IVF clinic prom­ises ba­bies on a bud­get

Sci­en­tist seeks funds to open up Cal­gary fa­cil­ity

Calgary Herald - - CANADA - ALI­SON MOTLUK

Cal­gary may soon be­come home to Canada’s first low­cost IVF fa­cil­ity, which will use a “plas­tic womb” in a tech­nique that has been shown to be al­most as ef­fec­tive as con­ven­tional fer­til­ity treat­ment at half the price.

In­stead of in­cu­bat­ing em­bryos in an ex­pen­sive lab­o­ra­tory with round-the­clock mon­i­tor­ing, fer­til­iza­tion and early em­bry­onic de­vel­op­ment will take place in­side a woman’s own body, tucked in­side a small plas­tic de­vice known as an INVO­cell. Held in place by a di­aphragm, the de­vice is per­me­able to oxy­gen and car­bon diox­ide. It’s re­moved af­ter five days and the best em­bryo is trans­ferred to the uterus.

“The woman’s vagi­nal cav­ity is the lab,” says Ja­son Broome, who de­vel­oped the stream­lined pro­to­col in col­lab­o­ra­tion with a Texas fer­til­ity doc­tor.

Broome, a B.C. sci­en­tist and en­tre­pre­neur, is launch­ing a Kick­starter-type cam­paign on Thurs­day to build the clinic in down­town Cal­gary. He is ask­ing 100 “founder pa­tients” to pony up $4,000 each, by go­ing on­line to www.ef­fort­lessIVF.ca. Pre-pay­ment will en­ti­tle them to a full round of the cut-rate IVF, in­clud­ing med­i­ca­tion.

If all goes well, Broome reck­ons he will open the clinic’s doors by the end of Septem­ber. Wait times at Al­berta fer­til­ity clin­ics range from six to 18 months. He es­ti­mates that the Ef­fort­less IVF Cal­gary clinic will have the ca­pac­ity to treat 1,000 pa­tients each year. The cost to pa­tients af­ter the clinic opens will be $6,500 all in, about half the price of reg­u­lar IVF.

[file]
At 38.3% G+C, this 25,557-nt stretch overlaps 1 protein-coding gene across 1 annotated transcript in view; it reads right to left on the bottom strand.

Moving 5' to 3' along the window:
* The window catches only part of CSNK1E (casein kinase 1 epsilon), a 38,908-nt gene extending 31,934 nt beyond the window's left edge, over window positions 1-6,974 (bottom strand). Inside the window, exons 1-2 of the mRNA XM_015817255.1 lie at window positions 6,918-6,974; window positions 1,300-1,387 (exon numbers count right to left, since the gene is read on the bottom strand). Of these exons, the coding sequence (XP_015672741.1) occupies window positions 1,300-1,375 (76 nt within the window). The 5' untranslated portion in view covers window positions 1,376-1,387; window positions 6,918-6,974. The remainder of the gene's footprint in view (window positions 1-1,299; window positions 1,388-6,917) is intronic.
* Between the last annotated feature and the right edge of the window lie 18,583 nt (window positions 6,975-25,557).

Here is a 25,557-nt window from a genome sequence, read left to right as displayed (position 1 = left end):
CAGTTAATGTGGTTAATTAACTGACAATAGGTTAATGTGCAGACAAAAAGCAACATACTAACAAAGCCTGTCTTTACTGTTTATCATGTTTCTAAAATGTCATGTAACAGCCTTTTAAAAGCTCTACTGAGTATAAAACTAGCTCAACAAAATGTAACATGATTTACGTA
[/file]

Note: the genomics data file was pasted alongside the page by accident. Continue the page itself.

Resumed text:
In­stead of tin­ker­ing with egg-boost­ing med­i­ca­tions used in con­ven­tional IVF, the doc­tors will sim­ply pre­scribe con­ser­va­tively, based on the woman’s weight plus the re­sults of a sin­gle an­tiMul­le­rian hor­mone blood test, which gives a mea­sure of egg sup­ply. In­stead of mul­ti­ple blood tests and ul­tra­sounds in the run-up to re­mov­ing her eggs, she will have just one ul­tra­sound, on day 10, and that alone will de­ter­mine when her eggs will be re­trieved. Ad­di­tion­ally, all re­trievals will be sched­uled for week­days, so the clinic will not have to pay staff to work week­ends.

In Fe­bru­ary, Broome and Kevin Doody, of the Cen­ter for As­sisted Re­pro­duc­tion in Bed­ford, Texas, pub­lished the re­sults of a clin­i­cal trial on INVO­cell in the Journal of As­sisted Re­pro­duc­tion and Ge­net­ics. The study found that women us­ing the INVO­cell de­vice were just as likely to have at least one high-qual­ity em­bryo, to get preg­nant and to have a live birth as women who were ran­dom­ized to re­ceive tra­di­tional IVF. (Tra­di­tional IVF did pro­duce more high qual­ity em­bryos over­all.) Of the 20 women in the INVO­cell group, 11 went on to have at least one baby, com­pared with 12 in the IVF group.

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